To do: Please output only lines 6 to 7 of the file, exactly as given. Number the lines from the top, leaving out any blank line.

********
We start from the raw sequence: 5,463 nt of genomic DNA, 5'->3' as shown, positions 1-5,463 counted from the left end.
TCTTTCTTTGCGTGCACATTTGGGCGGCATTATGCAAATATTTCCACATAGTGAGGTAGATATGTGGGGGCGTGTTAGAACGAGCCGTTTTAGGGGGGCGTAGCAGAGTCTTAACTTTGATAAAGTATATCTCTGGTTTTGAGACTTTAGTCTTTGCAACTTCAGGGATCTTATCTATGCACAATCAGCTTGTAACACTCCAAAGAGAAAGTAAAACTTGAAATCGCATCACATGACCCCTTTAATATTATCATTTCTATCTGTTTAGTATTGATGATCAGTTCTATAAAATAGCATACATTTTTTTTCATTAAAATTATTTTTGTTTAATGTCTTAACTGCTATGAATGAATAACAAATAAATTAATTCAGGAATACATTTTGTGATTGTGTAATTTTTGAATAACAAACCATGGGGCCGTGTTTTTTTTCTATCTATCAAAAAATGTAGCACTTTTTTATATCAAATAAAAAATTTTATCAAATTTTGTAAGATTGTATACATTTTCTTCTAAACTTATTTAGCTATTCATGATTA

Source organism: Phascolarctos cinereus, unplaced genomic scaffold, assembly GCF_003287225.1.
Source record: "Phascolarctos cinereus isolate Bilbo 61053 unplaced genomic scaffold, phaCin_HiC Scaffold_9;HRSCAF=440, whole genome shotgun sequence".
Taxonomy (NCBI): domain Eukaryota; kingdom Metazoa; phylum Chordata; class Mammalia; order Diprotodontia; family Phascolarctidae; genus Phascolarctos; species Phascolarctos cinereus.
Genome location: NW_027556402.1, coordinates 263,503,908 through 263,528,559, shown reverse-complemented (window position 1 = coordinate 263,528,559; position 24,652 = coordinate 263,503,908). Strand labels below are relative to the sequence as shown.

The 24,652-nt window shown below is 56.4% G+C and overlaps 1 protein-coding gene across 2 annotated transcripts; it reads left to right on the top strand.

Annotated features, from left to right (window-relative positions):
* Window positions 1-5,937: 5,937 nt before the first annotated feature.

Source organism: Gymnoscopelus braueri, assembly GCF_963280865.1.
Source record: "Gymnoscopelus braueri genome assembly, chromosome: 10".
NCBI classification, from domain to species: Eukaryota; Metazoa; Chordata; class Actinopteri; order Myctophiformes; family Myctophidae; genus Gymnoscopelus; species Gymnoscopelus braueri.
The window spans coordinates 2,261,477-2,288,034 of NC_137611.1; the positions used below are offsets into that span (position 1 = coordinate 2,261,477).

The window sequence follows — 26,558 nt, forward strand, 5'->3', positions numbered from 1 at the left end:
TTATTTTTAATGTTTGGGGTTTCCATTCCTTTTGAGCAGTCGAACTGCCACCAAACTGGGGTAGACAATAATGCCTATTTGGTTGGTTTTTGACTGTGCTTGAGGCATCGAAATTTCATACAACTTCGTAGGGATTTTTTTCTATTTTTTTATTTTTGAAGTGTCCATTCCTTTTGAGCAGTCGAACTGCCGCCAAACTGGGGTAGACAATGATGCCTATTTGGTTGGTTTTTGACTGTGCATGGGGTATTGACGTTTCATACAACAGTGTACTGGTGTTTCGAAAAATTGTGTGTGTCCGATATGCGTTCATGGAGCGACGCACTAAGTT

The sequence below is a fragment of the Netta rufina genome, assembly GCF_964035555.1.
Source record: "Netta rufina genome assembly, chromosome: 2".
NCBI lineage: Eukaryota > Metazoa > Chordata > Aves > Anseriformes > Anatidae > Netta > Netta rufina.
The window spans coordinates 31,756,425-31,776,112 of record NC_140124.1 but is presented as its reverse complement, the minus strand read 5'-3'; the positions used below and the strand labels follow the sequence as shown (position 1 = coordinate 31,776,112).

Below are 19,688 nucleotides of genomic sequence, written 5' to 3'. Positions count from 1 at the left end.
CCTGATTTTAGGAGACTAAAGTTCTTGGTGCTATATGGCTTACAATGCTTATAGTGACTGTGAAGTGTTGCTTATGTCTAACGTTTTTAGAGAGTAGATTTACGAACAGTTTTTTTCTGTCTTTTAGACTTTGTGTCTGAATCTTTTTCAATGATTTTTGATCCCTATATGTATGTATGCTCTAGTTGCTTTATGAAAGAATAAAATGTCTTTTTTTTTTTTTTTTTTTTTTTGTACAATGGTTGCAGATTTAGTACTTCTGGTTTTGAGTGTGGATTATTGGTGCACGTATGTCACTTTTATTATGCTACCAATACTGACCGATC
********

Genome location: NW_027556402.1, coordinates 263,503,908 through 263,528,559, shown reverse-complemented (window position 1 = coordinate 263,528,559; position 24,652 = coordinate 263,503,908). Strand labels below are relative to the sequence as shown.

The 24,652-nt window shown below is 56.4% G+C and overlaps 1 protein-coding gene across 2 annotated transcripts; it reads left to right on the top strand.